Sheila Kouhkan- CS 174 on December 1, 2009 at 5:37 p.m. wrote:

While I agree with Mayor Villaraigosa's statements that victims and witnesses are afraid to come forward about any injustices because they worry about what may result, I do not agree with the new system installed by Chief Bratton because I feel that there will be many false accusations and assumptions made. When people know that the texts are anonymous, they may abuse the system and send tips that may not be entirely valid. This, in turn, will waste the time and energy of police officers, as well as tax dollars. I like that Bratton and Villaraigosa are progressively thinking about technology and how it can be used to decrease crime in Los Angeles. Texting is a favored means of communication by younger generations, and they may effectively use this texting tool to stop crime from taking place. But, I think that the texts should not be entirely anonymous so officers can trace the texts back to senders. If there is a false tip provided, officers should trace it back to the sender and some sort of punishment, like a fine, should be in place. People are penalized all the time for filing false police reports, and I do not believe that these false text message tips should be any different. I sense that a lot of prank texts may take place, or tips may be sent for malicious intent. To prevent this from happening, there should be some penalty for false tips and a system that is not completely anonymous to ensure that citizens use them for the right reasons.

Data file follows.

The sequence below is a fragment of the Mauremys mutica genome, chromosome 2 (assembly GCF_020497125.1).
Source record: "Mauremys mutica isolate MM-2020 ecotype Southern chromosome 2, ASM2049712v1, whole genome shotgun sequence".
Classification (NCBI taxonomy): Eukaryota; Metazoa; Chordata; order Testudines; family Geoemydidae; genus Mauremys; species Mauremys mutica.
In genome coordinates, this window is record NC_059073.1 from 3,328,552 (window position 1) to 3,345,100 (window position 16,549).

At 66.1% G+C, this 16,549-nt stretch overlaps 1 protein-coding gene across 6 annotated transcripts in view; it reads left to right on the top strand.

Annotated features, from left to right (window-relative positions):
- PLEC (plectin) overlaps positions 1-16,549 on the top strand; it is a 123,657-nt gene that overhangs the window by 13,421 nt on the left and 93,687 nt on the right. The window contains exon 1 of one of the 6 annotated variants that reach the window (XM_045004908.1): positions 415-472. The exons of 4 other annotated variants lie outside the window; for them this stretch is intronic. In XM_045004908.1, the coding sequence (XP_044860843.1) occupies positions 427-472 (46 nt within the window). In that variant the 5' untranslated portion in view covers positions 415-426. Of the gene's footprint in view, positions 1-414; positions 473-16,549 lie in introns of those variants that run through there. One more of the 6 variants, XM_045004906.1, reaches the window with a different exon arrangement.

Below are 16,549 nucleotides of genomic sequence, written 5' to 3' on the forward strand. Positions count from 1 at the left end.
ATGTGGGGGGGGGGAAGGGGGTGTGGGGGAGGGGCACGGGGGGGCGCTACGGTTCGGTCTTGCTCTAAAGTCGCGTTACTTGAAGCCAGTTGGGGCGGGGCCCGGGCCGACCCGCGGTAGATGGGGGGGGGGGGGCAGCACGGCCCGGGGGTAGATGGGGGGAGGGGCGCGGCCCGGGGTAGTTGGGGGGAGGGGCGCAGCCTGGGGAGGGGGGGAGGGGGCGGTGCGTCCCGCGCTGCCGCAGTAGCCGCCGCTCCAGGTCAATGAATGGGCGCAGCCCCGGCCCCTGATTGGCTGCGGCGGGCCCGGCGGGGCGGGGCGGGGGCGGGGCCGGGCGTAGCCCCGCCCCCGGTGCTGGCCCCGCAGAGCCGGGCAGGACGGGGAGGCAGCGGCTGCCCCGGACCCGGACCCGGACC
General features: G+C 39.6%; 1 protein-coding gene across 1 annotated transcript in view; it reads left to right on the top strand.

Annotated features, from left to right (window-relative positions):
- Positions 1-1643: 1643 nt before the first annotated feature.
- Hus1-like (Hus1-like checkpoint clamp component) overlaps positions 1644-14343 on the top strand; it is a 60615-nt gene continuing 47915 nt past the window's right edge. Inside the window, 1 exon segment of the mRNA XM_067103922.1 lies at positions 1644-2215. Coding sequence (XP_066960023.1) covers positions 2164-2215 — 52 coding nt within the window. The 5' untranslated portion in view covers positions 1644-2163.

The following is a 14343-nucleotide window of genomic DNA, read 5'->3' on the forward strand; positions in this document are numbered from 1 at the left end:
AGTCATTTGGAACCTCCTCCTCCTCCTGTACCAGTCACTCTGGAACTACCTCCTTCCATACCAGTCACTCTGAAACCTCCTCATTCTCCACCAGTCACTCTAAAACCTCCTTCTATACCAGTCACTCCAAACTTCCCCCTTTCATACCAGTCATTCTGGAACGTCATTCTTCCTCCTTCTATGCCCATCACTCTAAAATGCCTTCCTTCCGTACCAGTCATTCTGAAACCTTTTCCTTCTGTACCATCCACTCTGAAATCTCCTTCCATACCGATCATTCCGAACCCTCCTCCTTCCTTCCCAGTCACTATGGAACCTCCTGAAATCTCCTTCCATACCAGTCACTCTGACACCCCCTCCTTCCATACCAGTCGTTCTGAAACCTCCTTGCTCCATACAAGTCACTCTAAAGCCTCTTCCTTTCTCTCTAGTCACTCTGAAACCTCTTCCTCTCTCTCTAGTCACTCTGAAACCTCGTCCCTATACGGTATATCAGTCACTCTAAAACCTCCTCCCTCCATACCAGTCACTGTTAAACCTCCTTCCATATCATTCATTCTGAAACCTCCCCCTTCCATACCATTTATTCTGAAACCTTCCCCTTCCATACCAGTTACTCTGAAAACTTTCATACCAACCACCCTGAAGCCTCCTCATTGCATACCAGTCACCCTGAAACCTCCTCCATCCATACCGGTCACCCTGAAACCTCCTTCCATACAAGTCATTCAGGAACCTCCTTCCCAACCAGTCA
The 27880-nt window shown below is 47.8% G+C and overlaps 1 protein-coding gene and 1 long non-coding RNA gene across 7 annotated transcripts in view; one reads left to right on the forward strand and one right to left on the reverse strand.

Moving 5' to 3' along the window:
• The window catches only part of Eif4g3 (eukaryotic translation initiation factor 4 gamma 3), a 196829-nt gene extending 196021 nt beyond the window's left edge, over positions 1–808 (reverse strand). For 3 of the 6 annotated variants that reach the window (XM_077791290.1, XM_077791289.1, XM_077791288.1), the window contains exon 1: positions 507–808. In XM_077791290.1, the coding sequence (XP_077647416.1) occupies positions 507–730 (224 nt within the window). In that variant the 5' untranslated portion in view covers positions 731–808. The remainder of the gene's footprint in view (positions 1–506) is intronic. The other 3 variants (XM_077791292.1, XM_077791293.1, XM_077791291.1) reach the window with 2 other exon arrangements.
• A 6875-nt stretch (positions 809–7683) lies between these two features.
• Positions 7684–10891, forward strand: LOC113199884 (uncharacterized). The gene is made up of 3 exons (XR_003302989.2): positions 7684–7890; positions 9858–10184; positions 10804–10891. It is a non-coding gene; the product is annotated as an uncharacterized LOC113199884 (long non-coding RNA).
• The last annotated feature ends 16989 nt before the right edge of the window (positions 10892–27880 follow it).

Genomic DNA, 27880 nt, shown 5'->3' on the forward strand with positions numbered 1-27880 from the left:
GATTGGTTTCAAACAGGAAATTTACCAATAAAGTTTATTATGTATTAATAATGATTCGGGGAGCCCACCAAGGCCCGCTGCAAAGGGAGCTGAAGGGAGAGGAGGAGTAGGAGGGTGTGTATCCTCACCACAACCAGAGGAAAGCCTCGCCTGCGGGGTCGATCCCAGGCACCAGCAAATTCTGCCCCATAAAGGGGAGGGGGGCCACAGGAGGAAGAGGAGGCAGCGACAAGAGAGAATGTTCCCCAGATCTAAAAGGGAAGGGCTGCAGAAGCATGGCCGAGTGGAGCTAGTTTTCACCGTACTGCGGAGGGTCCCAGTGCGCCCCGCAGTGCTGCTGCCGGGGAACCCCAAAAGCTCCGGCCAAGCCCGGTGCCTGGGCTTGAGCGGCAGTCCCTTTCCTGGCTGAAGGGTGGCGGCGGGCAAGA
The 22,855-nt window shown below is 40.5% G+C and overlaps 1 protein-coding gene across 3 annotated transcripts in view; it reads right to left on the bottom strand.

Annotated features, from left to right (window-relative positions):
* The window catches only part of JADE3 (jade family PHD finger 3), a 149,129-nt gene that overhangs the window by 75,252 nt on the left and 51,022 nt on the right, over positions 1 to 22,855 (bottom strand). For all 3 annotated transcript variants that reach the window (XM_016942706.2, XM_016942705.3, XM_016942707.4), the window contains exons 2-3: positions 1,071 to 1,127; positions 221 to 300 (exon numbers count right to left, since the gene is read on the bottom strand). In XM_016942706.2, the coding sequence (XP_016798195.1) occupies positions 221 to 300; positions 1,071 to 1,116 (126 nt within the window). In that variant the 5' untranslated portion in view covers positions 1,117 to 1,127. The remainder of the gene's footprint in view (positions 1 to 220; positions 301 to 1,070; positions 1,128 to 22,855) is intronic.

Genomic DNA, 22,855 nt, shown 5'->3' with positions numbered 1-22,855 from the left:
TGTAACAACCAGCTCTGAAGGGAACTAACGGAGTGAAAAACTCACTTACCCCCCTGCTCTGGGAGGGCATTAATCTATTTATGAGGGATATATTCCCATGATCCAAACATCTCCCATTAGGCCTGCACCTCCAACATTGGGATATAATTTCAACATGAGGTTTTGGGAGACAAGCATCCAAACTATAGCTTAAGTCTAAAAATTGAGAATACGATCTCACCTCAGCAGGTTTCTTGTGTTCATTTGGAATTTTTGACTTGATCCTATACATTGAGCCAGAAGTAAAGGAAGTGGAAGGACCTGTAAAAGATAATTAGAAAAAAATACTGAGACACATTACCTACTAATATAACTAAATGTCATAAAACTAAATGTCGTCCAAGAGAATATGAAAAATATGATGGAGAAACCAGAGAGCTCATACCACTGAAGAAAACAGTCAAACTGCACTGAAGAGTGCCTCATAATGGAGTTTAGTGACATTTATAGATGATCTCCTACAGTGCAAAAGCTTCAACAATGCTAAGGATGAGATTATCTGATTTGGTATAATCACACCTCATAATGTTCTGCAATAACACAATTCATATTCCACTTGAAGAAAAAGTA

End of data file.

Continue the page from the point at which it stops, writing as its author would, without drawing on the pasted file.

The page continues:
Sheila Kouhkan- CS 174 on December 1, 2009 at 5:36 p.m. wrote:

While I agree with Mayor Villaraigosa's statements that victims and witnesses are afraid to come forward about any injustices because they worry about what may result, I do not agree with the new system installed by Chief Bratton because I feel that there will be many false accusations and assumptions made. When people know that the texts are anonymous, they may abuse the system and send tips that may not be entirely valid. This, in turn, will waste the time and energy of police officers, as well as tax dollars. I like that Bratton and Villaraigosa are progressively thinking about technology and how it can be used to decrease crime in Los Angeles. Texting is a favored means of communication by younger generations, and they may effectively use this texting tool to stop crime from taking place. But, I think that the texts should not be entirely anonymous so officers can trace the texts back to senders. If there is a false tip provided, officers should trace it back to the sender and some sort of punishment, like a fine, should be in place. People are penalized all the time for filing false police reports, and I do not believe that these false text message tips should be any different. I sense that a lot of prank texts may take place, or tips may be sent for malicious intent. To prevent this from happening, there should be some penalty for false tips and a system that is not completely anonymous to ensure that citizens use them for the right reasons.